Invented Traditions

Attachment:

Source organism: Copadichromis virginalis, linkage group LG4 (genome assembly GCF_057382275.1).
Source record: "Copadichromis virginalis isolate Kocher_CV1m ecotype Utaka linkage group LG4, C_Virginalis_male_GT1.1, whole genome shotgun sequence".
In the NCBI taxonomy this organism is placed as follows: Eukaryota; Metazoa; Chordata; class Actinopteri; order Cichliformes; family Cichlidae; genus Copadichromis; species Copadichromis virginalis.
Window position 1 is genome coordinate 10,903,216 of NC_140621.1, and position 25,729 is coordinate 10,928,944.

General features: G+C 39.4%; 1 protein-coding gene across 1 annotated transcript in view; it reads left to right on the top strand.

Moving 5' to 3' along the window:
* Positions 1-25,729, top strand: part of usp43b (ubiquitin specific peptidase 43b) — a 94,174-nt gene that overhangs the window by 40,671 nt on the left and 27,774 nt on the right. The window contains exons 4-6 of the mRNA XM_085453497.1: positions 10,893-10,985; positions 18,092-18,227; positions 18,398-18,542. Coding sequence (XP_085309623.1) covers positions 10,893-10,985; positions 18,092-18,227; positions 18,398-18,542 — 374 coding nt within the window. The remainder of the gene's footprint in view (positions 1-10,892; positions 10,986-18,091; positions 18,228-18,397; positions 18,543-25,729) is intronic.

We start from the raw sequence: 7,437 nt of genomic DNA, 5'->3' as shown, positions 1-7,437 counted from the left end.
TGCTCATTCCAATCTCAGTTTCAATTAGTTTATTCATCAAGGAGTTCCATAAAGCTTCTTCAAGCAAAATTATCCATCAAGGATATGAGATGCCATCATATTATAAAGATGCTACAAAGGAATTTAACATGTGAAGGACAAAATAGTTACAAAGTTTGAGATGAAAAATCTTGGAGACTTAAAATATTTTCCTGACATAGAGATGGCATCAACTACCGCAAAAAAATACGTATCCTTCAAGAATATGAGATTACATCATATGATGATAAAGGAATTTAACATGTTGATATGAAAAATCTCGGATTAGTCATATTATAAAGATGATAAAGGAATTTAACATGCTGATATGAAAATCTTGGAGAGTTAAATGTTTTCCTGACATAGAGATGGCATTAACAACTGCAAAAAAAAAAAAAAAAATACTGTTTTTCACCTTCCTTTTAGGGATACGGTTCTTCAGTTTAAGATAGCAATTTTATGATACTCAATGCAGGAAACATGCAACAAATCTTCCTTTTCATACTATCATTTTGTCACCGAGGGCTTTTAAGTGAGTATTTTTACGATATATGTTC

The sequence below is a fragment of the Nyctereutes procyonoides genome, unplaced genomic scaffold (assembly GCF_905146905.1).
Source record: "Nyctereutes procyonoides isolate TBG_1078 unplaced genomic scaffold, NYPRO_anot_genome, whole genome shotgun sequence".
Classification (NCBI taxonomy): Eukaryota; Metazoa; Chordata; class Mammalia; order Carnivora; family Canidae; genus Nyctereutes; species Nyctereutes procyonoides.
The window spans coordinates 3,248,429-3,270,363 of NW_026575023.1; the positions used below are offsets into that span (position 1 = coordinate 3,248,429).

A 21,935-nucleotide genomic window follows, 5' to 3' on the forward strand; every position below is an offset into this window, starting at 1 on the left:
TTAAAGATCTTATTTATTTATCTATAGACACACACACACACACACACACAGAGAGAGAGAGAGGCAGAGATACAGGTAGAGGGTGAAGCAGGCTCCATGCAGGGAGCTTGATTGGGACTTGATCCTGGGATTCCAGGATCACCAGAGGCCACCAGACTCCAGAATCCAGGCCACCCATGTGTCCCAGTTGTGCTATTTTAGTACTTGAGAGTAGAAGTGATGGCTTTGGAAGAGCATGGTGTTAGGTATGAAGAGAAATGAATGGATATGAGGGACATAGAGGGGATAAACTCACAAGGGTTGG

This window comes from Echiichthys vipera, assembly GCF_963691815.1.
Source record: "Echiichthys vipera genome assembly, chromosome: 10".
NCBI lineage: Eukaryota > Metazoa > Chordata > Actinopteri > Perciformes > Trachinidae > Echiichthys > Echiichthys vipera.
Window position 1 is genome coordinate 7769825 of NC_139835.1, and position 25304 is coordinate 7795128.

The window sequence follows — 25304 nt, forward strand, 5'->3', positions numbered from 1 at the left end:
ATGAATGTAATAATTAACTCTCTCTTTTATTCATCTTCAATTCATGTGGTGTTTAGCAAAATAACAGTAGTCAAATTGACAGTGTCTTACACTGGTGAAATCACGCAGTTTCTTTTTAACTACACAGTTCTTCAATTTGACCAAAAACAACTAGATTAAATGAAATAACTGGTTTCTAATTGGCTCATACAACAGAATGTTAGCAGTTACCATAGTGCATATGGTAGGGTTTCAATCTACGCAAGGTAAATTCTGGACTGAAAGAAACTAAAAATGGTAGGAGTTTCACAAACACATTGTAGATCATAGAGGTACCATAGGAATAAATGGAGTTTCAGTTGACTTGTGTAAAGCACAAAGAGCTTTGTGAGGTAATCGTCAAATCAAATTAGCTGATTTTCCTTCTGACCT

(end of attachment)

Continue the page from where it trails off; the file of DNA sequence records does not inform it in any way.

Invented traditions refer to ‘traditions’ that have been invented or developed for a specific purpose. Invented traditions are aimed at connecting with the past in a way that appears to confirm a historical continuity. These ‘traditions’ seem or are made to seem ancient but are, in reality, quite recent and invented. Tourism exploiting Sámi culture has created tangible and intangible invented ‘cultural heritage’ which has been commercially utilised with no regard for genuine Sámi culture or without hearing or unconcerned for the opinions of the Sámi in the matter. One of the most offensive examples is a product known as ‘Lapland baptism’, an initiation ceremony invented purely for touristic purposes. It has no factual foundation in actual Sámi culture. Furthermore, it presents the Sámi people in a highly disadvantageous light as dirty and primitive characters. In addition to ‘Lapland baptism’ ceremony, the category of invented traditions includes other imitations that are degrading towards Sámi culture. Such imitations are, for example, ‘handicrafts’ imported from low-cost countries but marketed as Sámi handicrafts, fictional stories fabricated for tourism that are claimed to be based on Sámi culture, yoik imitations, and associating the Sámi and Sámi culture with fairy tale characters such as Santa Claus.